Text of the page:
We have our maps with our targets indicating where drilling could be, which are at least 15-20 kilometers away. We also created a buffer zone, which is about 6-9 kilometers along the coast for touristic purposes and fishing so there can be no conflict. The operation will be set with floaters and rigs at one to two thousand meters water depth. Law No. 132, along with our decrees, are very strict on environmental protection, plus the Ministry of the Environment has its own regulations, so we have covered this the best we can before the offshore work begins.
The hydrocarbon industry and creating jobs for the Lebanese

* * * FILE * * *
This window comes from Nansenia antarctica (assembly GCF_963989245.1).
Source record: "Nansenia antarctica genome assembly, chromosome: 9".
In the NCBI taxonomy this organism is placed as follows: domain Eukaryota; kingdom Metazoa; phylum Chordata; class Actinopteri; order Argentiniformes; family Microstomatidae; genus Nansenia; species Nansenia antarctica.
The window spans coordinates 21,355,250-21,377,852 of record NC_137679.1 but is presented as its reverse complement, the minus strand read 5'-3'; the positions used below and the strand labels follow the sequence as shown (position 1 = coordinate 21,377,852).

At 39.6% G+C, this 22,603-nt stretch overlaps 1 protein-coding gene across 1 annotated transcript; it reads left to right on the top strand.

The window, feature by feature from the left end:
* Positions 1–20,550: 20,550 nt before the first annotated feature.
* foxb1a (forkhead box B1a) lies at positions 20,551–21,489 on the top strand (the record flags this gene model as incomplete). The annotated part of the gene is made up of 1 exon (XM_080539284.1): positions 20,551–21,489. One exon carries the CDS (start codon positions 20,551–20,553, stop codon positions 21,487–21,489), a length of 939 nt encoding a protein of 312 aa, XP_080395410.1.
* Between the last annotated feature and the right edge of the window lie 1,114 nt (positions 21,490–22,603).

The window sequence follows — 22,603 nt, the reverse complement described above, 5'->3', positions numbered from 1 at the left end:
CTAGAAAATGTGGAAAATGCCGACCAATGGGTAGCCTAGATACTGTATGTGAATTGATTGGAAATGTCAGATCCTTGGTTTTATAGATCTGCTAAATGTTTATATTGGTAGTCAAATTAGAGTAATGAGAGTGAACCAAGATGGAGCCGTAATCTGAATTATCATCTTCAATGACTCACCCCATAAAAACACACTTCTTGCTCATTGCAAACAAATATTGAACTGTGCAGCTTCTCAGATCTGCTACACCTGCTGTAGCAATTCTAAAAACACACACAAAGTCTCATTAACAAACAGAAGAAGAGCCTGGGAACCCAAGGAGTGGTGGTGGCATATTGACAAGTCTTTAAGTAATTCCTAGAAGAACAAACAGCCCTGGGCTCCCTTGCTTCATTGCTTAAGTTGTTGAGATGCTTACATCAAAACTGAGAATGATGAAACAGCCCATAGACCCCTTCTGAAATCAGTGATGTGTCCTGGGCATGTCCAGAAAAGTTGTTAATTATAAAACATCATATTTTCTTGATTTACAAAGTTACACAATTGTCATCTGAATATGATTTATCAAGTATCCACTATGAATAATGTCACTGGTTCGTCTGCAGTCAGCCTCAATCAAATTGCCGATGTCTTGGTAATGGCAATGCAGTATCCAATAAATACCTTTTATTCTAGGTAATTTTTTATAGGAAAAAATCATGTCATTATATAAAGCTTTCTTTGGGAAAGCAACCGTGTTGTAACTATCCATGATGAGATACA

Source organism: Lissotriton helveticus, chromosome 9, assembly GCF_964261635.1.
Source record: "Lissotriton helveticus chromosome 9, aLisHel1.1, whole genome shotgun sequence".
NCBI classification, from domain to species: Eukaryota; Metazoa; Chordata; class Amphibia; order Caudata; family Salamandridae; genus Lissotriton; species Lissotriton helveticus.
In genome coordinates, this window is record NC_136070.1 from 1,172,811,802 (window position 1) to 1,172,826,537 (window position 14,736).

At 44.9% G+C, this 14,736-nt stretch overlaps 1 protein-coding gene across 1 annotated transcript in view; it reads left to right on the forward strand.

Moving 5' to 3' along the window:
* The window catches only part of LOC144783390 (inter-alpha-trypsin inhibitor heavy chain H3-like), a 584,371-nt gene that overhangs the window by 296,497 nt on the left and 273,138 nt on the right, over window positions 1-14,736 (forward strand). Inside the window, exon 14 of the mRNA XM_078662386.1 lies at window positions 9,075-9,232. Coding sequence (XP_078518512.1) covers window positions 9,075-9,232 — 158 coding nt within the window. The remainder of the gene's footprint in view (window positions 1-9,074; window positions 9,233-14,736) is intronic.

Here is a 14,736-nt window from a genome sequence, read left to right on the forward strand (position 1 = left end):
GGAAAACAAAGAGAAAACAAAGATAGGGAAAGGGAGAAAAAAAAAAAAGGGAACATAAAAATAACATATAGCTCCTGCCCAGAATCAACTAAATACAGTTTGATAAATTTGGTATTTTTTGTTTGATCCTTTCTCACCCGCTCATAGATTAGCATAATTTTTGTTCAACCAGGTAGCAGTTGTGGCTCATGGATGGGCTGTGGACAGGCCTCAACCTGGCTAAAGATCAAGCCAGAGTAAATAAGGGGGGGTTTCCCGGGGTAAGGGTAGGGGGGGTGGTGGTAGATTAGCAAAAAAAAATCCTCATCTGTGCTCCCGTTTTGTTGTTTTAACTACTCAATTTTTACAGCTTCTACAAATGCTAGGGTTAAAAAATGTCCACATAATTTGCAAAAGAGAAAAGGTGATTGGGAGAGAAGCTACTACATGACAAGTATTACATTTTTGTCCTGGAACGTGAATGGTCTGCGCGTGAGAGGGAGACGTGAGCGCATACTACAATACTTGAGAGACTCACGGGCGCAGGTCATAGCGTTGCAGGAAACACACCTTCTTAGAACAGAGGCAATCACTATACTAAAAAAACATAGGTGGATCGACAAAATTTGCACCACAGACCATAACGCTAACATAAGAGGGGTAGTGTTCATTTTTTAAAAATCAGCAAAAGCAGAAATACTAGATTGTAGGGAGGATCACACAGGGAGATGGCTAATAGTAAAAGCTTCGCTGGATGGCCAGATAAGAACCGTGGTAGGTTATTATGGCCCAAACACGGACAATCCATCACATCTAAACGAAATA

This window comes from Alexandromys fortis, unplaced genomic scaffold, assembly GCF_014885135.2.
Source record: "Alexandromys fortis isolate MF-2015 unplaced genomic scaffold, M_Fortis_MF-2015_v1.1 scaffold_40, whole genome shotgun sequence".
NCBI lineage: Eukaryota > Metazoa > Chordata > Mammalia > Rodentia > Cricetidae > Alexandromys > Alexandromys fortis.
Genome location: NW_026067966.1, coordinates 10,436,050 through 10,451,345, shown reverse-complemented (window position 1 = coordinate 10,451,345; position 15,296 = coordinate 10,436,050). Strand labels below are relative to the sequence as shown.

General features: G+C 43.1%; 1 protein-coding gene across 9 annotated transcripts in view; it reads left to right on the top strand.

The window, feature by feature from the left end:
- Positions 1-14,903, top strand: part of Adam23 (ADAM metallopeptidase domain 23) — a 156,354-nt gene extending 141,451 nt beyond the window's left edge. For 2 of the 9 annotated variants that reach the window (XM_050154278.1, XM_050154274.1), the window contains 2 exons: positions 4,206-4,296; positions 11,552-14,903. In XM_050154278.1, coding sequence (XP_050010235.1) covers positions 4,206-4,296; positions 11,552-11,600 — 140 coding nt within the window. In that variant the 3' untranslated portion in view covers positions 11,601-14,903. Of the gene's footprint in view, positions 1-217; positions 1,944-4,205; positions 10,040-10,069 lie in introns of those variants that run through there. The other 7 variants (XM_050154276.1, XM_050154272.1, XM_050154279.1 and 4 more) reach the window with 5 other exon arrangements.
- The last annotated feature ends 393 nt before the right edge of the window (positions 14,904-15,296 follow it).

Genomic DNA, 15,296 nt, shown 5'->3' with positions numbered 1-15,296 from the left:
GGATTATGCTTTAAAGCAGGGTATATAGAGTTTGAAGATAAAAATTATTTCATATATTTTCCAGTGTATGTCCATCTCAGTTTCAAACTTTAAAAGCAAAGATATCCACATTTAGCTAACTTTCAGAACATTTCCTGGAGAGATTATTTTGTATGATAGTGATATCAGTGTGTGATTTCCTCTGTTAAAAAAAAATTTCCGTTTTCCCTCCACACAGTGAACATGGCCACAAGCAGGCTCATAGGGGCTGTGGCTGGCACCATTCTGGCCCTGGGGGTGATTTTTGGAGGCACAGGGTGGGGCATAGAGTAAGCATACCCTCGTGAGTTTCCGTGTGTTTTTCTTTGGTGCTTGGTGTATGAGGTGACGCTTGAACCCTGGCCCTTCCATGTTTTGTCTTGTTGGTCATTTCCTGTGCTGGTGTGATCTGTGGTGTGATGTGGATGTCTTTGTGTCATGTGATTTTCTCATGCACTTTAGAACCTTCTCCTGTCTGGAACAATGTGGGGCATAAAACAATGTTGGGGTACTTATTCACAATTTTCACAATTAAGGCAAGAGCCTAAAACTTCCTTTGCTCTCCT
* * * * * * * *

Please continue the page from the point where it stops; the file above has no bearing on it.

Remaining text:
There would be job creation but most of the roles would not be in the exploration phase but in the production and the industries resulting from that, such as construction, facilities, and petrochemicals. So for every engineer I would say in the field, during exploration and production, if you follow all the business cycle and have people working in all the business cycle of oil from upstream to downstream and you have proper planning and energy strategy for the state and you manage to intensify the returns to the Lebanese public – it will create eight to 10 jobs between technicians, assistants, and so forth. So most of the jobs will not only involve the actual production of the hydrocarbons but also how to use the oil and gas, in making fertilizers, in petrochemicals, in processing, in the shipping and the piping, and so forth.